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Did We Handcuff our Regulators?

May 26, 2010
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In today’s Washington Post, Steven Pearlstein offers another feeble condemnation of the Bush Administration’s regulatory policies, suggesting that federal agencies are no longer effective because they were “shrunken in size, stripped of talent and resources, demoralized by lousy leadership, captured by the industries they were meant to oversee and undermined by political interference and relentless attacks on their competence and purpose” under the 43rd.  Unfortunately for Pearlstein, whatever the faults of regulators like the MMS are, they aren’t due to a lack of resources or personnel, as Tad Dehaven explains over at Cato (with graphs!):

It’s true that regulators often do the bidding of the industries that they regulate. But “regulatory capture” is a long recognized phenomenon that undermines the contention that the government is well-suited to be a watchdog.

Regardless, is Pearlstein right that federal regulatory agencies were “dramatically” shrunk? Not according to a new study from George Washington University and Washington University in St. Louis. The figure shows that regulatory spending actually rose an inflation-adjusted 31 percent during the Bush administration.

That’s about $13 billion in $2009.  DeHaven also notes that regulatory staff rose by 42 percent under the Bush Administration, or about 80,000.  The hard numbers don’t sound that enormous, but they are fairly large in terms of percentages.  My point here isn’t to split hairs, but to point out that it seems pretty tough for regulatory agencies to have been “shrunken in size”, “stripped of talent and resources”, or “cripple[d]”, if you’re an Ali Frick fan, by a government that increased their resources by 31 percent and increased their staff by 42 percent.  Maybe it is time for business to end its “war against regulation”, as Pearlstein suggests, but personally, I think it’s well nigh time that said regulatory agencies quit doing drugs, watching porn at work, and hobnobbing around with executives from the industries that they’re supposed to be regulating.

These agencies’ failures are the shortcomings of a well-staffed, well-funded government, not free enterprise, as most people across the political spectrum are willing to acknowledge.  And apparently it’s George W. Bush’s fault that his regulators were too well-staffed and well-funded.  Perhaps liberals will come to the conclusion someday that maybe some governmental failures are independent from the size of government, i.e. perhaps more isn’t always better.  I anxiously await that day.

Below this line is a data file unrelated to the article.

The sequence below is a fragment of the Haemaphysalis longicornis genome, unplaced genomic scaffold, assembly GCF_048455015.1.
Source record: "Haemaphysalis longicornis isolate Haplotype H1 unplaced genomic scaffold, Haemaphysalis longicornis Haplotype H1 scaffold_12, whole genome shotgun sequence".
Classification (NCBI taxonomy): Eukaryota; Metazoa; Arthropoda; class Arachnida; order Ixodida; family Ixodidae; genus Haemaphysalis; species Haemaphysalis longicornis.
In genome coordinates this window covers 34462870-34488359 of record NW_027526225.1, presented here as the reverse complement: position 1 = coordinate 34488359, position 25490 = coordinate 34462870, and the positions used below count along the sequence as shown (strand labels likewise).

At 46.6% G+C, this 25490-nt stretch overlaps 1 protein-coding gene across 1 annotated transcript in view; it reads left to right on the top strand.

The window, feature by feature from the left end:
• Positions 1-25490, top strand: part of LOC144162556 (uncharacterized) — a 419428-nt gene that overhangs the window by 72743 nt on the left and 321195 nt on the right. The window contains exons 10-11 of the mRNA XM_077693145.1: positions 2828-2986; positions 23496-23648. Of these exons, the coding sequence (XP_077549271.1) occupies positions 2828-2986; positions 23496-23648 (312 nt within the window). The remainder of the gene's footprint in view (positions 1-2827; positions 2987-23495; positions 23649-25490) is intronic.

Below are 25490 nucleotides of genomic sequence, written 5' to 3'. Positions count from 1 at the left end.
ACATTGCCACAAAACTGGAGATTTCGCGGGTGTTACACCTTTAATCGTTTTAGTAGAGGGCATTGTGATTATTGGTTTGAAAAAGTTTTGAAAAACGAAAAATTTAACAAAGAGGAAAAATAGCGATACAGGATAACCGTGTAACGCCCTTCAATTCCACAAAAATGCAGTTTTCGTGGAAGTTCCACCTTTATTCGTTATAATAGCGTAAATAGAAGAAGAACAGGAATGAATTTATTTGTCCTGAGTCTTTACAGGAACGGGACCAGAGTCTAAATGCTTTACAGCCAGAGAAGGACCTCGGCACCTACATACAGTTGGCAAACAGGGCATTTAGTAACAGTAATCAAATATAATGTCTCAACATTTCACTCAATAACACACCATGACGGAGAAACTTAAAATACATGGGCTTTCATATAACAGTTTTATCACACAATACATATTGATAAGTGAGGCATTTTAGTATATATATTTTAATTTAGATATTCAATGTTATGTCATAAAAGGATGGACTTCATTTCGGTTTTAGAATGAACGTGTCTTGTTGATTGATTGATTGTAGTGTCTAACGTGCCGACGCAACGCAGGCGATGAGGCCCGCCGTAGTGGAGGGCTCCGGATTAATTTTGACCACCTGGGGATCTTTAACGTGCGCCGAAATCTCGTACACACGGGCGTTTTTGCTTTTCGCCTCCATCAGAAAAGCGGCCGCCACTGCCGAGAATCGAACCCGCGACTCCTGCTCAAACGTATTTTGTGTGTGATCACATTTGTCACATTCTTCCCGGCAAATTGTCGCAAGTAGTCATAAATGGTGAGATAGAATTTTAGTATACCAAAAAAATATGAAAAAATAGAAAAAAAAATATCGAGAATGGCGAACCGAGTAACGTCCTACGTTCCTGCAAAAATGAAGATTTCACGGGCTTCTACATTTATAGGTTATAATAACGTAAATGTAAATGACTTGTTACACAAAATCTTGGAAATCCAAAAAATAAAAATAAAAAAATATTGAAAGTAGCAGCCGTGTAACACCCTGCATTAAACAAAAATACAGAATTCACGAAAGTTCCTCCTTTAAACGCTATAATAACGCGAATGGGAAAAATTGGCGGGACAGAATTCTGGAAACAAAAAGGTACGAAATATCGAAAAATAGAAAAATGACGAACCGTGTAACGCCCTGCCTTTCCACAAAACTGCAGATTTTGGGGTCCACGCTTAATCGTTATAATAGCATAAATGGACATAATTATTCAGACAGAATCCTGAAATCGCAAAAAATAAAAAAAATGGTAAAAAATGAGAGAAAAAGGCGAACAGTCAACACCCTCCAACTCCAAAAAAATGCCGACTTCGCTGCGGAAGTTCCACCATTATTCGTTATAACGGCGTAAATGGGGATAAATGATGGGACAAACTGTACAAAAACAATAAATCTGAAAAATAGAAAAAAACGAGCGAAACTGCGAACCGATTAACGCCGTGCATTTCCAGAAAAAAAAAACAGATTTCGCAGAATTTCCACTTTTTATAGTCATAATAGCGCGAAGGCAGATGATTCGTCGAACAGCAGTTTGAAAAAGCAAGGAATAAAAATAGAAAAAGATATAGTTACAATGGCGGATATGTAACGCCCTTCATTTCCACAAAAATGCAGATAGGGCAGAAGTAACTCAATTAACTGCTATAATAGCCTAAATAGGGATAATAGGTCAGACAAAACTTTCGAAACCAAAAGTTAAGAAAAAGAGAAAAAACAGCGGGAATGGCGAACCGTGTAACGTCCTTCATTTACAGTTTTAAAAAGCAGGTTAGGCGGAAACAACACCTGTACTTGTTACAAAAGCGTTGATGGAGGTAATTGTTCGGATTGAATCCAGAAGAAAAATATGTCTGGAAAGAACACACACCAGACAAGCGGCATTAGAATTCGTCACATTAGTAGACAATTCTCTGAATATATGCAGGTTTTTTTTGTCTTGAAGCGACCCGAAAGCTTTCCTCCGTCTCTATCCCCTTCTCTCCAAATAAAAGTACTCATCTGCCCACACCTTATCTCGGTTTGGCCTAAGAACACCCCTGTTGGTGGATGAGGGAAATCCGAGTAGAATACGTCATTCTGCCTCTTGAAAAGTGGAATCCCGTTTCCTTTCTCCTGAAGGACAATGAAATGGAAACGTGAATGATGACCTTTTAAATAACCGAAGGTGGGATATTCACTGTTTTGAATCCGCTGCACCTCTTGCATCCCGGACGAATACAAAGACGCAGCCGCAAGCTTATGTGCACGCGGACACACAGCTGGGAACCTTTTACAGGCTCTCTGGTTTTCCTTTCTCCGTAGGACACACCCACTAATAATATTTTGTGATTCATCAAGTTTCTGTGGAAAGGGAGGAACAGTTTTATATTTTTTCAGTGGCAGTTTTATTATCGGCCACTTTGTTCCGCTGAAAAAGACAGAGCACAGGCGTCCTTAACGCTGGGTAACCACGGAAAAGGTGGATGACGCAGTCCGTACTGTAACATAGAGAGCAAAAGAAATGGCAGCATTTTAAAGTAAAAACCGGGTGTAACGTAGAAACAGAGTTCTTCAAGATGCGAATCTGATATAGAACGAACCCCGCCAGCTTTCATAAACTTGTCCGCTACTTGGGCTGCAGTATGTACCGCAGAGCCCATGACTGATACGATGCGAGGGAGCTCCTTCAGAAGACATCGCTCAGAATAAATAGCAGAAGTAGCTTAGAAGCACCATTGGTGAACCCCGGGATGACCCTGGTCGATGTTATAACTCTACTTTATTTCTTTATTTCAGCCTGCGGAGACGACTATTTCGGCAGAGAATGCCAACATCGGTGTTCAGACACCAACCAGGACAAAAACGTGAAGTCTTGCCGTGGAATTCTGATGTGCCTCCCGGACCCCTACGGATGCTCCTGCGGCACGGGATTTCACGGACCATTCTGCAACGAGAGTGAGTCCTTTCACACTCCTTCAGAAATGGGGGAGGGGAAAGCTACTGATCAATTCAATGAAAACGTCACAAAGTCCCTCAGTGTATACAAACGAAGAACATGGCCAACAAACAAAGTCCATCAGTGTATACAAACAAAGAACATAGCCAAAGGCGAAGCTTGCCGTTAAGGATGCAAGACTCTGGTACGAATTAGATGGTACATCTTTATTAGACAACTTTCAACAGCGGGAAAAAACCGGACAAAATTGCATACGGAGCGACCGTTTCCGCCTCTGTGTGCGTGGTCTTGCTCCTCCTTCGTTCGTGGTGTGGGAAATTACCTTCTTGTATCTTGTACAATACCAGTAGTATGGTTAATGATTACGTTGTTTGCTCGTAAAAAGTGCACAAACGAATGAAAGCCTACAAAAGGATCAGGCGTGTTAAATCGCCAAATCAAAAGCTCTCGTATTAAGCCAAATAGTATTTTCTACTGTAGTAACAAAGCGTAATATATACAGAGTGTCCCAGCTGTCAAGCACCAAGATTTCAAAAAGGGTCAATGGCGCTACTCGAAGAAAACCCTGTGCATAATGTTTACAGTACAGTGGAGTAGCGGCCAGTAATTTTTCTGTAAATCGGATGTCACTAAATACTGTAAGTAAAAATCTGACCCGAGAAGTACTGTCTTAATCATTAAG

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One Comment leave one →
  1. The Destructionist permalink
    May 27, 2010 10:15 PM

    In light of the BP oil calamity it’s quite obvious that something must be done, and fast, if we are to save our world from corporations that would prefer to place huge profits above that of our environmental and financial welfare.

    As large corporations gobble up smaller corporations in an attempt to seize an even bigger piece of the global economic pie, it seems that businesses have been allowed to grow, unfettered, into unwieldy corporate behemoths (a.k.a., British Petroleum) with little, if any, regulations regarding their obligations to national sovereignties or allegiances.

    Maybe it’s just me, but I believe that if a corporation begins its “life” in a particular country, than it has an obligation to that country and its people: due in part to the patronage of its citizens throughout the years in helping that corporation to grow. When I hear about American businesses pulling up stakes and moving to other countries in lieu of cheaper labor and supplies elsewhere, I feel both embarrassed and betrayed. (They would be nothing if it weren’t for people like you and me. After all, we purchased their services, time and time again, fostering them constantly by giving them the opportunity to flourish. Our final reward for all our efforts? Millions of fellow Americans out of work, all desperately hoping that their unemployment benefits never run out.)

    I agree that the bad news is not just happening here in America, but around the globe. I blame that on the evolution of the business model: over the years, it has been compressed into a precise science in an effort to squeeze every last drop of profit out of the proverbial “bottom-line.” I began to notice the change in the late 1970’s when I was in my teens. Back then, it was a different world for me and I didn’t seem to care too much. Today however, it is a different story.

    What can we collectively do as Americans?

    Contact your representatives in the House and Senate. Let them know that

    big business should be regulated and ask them to enact laws to:

    1.Ensure that all corporations “born” within the United States deter from any and all actions that would adversely affect our country;
    2.Place high tariffs on imports from American businesses that move their bases of operations (not to mention our jobs) to other regions of the world;
    3.Work to limit their corporate power and influence in Washington D.C. by passing laws whereby politicians, found to have ties with said corporations or corporate lobbyists resign.
    4.Endeavor to ban all corporate favors and corporate lobbyists from Washington D.C.
    Essentially, it’s up to us to fashion our own future. If we don’t, rest assured that someone, or some corporation will.

    •(I know that BP was not born and reared here in the United States. I was merely using it as a reference as to what corporations are capable of doing if left to their own devices.)

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